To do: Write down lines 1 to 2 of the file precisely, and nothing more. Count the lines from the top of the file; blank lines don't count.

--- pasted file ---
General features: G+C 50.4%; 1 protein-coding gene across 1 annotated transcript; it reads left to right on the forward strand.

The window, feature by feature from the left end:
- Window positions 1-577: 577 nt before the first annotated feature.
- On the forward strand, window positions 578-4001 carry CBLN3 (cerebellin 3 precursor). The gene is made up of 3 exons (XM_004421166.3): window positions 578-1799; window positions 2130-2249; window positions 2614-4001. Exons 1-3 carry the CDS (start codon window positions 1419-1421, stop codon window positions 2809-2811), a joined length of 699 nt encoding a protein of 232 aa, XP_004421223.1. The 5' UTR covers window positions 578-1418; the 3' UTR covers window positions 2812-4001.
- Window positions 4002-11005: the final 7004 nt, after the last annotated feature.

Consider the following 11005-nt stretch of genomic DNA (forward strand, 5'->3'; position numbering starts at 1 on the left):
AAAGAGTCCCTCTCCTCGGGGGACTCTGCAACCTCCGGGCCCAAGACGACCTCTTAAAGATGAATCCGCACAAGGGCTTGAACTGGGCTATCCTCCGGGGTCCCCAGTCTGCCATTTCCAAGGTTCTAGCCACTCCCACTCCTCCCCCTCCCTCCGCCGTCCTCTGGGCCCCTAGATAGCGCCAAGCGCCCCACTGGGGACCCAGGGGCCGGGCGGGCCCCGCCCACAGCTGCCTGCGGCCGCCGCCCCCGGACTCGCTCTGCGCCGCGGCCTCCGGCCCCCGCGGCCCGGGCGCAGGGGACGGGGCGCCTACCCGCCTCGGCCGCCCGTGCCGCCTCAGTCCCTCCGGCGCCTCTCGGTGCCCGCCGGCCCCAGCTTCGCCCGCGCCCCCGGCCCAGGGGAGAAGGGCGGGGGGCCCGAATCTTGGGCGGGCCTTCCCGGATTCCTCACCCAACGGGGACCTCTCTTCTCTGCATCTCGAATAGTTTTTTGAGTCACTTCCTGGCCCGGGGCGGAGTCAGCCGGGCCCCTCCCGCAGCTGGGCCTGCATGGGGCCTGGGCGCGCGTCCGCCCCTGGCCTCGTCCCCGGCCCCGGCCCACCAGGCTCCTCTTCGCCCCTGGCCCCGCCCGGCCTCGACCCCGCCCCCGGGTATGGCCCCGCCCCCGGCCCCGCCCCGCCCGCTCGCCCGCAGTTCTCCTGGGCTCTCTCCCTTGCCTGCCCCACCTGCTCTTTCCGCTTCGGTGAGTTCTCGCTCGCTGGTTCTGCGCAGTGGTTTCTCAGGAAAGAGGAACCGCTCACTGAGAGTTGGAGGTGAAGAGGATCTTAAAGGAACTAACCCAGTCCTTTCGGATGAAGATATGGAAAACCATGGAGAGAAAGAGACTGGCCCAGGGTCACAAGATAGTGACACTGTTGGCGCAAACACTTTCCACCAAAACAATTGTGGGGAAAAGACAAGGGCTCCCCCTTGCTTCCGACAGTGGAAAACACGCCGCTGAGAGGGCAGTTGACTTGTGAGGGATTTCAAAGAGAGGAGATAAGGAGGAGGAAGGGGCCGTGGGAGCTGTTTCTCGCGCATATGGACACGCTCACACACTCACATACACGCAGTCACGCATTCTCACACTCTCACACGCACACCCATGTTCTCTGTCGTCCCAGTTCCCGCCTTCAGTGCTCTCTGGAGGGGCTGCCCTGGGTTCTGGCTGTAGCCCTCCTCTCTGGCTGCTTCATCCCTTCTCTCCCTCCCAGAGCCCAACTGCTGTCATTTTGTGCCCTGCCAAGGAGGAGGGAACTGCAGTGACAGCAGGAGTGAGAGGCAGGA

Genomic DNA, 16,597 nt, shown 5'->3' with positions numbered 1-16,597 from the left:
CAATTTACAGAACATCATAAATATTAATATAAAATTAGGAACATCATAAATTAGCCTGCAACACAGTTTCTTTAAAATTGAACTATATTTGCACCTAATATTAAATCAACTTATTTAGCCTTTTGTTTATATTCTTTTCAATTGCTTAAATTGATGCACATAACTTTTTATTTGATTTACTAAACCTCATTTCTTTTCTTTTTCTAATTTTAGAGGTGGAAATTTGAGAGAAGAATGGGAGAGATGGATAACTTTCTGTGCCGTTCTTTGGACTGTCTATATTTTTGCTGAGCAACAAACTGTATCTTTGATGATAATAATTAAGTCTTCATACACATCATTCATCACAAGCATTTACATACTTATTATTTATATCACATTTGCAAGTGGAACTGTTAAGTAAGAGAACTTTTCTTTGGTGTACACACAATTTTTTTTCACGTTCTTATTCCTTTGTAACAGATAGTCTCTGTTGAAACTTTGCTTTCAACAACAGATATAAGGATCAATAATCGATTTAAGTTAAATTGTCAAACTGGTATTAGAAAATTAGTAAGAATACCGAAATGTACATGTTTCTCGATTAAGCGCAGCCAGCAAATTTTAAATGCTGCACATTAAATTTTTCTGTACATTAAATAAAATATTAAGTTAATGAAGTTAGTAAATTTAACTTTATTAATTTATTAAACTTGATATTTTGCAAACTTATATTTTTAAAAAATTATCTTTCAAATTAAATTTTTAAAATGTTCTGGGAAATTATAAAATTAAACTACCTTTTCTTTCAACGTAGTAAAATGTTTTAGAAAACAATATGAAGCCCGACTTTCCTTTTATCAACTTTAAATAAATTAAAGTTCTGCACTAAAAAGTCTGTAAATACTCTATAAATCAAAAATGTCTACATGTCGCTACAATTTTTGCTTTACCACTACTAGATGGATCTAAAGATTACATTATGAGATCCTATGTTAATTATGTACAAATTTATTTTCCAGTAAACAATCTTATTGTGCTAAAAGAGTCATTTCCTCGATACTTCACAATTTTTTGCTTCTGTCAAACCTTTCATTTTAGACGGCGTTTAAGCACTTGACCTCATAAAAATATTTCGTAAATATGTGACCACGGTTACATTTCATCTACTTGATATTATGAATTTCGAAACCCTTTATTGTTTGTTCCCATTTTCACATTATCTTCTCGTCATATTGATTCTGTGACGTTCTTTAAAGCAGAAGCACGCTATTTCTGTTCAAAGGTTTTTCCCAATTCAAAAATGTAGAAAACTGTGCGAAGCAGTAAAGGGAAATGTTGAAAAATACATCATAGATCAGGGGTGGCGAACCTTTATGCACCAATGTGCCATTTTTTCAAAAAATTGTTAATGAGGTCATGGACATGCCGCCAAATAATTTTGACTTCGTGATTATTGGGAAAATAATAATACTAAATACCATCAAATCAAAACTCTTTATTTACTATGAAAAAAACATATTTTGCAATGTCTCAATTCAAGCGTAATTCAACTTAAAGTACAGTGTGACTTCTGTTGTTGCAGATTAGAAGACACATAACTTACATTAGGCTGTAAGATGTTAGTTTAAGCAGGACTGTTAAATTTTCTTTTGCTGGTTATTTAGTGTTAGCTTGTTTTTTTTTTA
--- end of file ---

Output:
General features: G+C 50.4%; 1 protein-coding gene across 1 annotated transcript; it reads left to right on the forward strand.

The window, feature by feature from the left end: